Someone with a press link to the entire HBO series sent me a clip from the final episode in which an excerpt from Woody Allen’s memoir, Apropos of Nothing, restates Moses’ contention that there was no electric train set in the space. Then Ziering and Dick show us an image which is meant to close the case on this key point of contention once and for all. It’s a page from the police files (likely obtained illegally) showing a sketch of the attic crawl space in which there is drawn a slightly ovaled circle. Next to it are typed the damning words: TOY TRAIN TRACK. (Cue ominous music.)
“Checkmate,” you say? Well… not so fast. Dylan specifically recalls the train set “travel[ing] around the attic.” Then why does the police diagram show the track having a circumference of only 4 feet at its widest? Maybe Dylan didn’t literally mean “around” the attic, but around in a circle, in the attic? Maybe we should give her the benefit of the doubt here. But the question remains: was there such a functioning train set in that space? Moses says there wasn’t even an electrical outlet in the crawl space. So was the electric train battery-operated? Is there anyone who can untangle this conundrum at the center of Dylan’s accusation?
In fact, there is.
Kristi Groteke, a nanny in the Farrow household who was on duty that day, testified in the 1993 custody trial, Allen v. Farrow, from which the HBO series takes its name. Groteke appeared as a friendly witness for her employer, Mia Farrow, and was asked about the content of the attic during direct examination by Mia’s attorney, Eleanor Alter. This means Groteke’s answer would have been known by Mia’s defense team prior to questioning her on the stand. (This is the recollection of a 23-year-old woman, less than a year after the alleged event, versus a woman recounting her memories as a 7-year-old, 23 years after the fact.) When asked about the content of the crawl space, Groteke recalls:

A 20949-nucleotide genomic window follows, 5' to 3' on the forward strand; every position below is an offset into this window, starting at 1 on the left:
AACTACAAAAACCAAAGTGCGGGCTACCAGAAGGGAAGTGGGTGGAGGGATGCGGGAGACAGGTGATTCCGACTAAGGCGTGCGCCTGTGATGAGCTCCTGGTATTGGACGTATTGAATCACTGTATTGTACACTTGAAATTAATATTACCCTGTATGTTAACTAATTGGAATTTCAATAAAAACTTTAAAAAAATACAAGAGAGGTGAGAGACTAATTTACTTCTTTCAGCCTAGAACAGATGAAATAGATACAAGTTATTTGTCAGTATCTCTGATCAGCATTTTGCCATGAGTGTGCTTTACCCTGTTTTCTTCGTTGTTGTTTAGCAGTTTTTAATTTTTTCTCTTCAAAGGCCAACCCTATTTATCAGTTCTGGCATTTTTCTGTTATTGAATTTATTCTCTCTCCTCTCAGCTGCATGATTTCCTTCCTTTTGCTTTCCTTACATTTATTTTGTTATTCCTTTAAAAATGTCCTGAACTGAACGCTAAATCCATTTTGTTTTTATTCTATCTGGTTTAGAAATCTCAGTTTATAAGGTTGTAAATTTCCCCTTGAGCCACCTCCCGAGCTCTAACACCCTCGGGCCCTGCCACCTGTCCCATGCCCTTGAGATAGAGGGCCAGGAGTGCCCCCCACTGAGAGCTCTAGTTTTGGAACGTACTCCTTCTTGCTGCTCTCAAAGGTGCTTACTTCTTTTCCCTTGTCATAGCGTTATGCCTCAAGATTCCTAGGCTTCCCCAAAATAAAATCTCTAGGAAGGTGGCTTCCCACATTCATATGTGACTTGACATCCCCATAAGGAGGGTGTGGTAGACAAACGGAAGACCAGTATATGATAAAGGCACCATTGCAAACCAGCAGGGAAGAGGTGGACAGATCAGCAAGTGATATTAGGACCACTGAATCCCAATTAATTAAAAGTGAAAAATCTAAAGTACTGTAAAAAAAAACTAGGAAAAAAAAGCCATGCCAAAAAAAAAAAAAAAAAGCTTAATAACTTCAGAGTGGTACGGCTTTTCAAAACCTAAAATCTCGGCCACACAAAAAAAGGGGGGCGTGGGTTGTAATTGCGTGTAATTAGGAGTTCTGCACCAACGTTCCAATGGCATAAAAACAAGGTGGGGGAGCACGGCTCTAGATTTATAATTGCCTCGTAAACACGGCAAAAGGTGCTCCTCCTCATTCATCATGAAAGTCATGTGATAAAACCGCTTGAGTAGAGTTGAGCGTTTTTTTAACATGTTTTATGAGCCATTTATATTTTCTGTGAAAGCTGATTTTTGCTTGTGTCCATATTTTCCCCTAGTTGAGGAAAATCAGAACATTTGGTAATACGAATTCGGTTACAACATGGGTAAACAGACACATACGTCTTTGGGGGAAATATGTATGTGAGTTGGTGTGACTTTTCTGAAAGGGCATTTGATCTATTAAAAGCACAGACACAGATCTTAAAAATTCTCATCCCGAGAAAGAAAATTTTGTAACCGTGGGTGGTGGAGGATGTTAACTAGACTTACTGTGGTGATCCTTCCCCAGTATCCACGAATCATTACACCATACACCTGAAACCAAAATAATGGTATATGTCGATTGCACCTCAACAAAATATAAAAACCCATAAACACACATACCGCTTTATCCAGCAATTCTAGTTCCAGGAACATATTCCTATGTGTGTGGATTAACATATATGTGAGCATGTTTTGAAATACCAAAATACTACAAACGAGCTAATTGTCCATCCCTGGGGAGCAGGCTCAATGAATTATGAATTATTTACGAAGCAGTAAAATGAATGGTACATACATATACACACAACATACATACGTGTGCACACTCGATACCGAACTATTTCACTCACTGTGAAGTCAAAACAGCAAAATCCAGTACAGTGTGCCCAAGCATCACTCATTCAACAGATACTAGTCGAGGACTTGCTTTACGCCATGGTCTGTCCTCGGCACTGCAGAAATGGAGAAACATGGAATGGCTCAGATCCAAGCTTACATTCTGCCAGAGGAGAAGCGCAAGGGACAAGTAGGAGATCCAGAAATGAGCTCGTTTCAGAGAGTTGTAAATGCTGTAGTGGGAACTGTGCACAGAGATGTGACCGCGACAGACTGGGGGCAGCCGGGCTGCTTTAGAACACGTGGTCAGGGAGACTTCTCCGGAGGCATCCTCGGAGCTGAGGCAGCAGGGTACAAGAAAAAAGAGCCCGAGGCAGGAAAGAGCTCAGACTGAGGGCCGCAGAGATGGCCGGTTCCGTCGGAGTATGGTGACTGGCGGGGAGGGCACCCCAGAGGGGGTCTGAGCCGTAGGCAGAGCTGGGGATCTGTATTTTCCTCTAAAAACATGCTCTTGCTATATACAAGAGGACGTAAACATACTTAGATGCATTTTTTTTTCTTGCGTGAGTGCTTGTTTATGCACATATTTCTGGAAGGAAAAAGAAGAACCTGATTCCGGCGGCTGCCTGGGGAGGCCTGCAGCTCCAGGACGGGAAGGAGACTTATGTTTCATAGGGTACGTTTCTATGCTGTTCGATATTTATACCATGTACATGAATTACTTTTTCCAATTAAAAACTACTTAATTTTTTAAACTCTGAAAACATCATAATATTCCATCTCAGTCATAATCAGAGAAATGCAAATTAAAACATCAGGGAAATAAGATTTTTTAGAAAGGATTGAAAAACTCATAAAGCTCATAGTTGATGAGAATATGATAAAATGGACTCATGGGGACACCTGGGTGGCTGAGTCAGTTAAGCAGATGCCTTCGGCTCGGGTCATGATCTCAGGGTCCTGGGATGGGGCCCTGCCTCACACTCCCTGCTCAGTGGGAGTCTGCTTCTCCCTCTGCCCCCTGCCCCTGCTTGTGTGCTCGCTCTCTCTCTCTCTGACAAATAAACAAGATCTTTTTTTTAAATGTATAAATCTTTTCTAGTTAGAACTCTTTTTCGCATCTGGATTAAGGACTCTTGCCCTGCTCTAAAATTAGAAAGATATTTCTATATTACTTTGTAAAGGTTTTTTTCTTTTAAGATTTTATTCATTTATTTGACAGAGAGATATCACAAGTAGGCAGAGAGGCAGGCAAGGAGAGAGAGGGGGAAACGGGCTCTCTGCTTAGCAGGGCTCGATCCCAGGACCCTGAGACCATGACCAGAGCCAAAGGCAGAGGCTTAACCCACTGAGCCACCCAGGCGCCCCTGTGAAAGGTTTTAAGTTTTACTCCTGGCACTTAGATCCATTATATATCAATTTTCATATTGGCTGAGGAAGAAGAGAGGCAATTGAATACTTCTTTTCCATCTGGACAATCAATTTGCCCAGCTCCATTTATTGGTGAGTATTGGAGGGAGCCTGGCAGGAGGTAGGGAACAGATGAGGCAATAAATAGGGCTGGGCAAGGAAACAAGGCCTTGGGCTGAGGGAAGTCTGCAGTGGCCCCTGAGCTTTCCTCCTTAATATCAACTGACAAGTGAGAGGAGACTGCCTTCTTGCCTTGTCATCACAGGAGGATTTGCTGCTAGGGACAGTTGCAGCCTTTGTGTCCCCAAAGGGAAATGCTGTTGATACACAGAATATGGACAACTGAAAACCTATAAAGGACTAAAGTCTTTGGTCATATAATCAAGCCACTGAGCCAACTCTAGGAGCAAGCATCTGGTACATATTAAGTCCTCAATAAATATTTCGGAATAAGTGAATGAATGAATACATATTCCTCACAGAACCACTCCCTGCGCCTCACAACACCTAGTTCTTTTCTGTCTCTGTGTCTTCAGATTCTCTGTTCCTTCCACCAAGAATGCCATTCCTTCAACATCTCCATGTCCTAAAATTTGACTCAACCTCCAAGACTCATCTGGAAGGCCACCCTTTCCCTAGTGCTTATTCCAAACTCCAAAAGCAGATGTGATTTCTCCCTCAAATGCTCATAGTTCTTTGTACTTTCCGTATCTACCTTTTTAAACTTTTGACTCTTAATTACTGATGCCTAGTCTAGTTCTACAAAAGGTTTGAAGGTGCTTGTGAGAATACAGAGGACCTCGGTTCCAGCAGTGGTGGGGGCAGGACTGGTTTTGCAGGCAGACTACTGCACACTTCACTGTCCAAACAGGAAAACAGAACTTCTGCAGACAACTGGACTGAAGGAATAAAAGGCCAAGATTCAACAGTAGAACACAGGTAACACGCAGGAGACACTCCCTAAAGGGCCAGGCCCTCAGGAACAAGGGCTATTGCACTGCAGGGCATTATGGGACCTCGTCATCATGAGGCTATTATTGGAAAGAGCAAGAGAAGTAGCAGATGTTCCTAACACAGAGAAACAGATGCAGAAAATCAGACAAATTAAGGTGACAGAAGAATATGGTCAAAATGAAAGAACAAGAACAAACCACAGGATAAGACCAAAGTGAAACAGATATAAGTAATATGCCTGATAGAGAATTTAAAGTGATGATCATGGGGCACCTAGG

“There are some pictures and there is a trunk where things are stored, and there is a train set which the children take out and play with sometimes.” When asked to describe the set, Groteke replies, “They are big, heavy plastic, green tracks and they fit into each other like puzzle pieces, and the train is a train car that is made for a child to sit on and ride.” Alter asks, “Have you ever seen the train set in any of the rooms?” Groteke: “Yes. I have seen it downstairs in the living room, but more recently in the past year in Mia’s room and in the children’s room, through the hallways.” Alter: “So they take it out of the crawl space?” Groteke: “Yes.”
With Groteke’s testimony, suddenly everything fits together like the pieces of a big, green train track, 4 feet in diameter. Moses has described the attic as not suitable for children to play in, with little room to do so even if they had so wanted. From Groteke’s description, it sounds like the train was stored in the crawl space, but taken out and placed elsewhere when in play.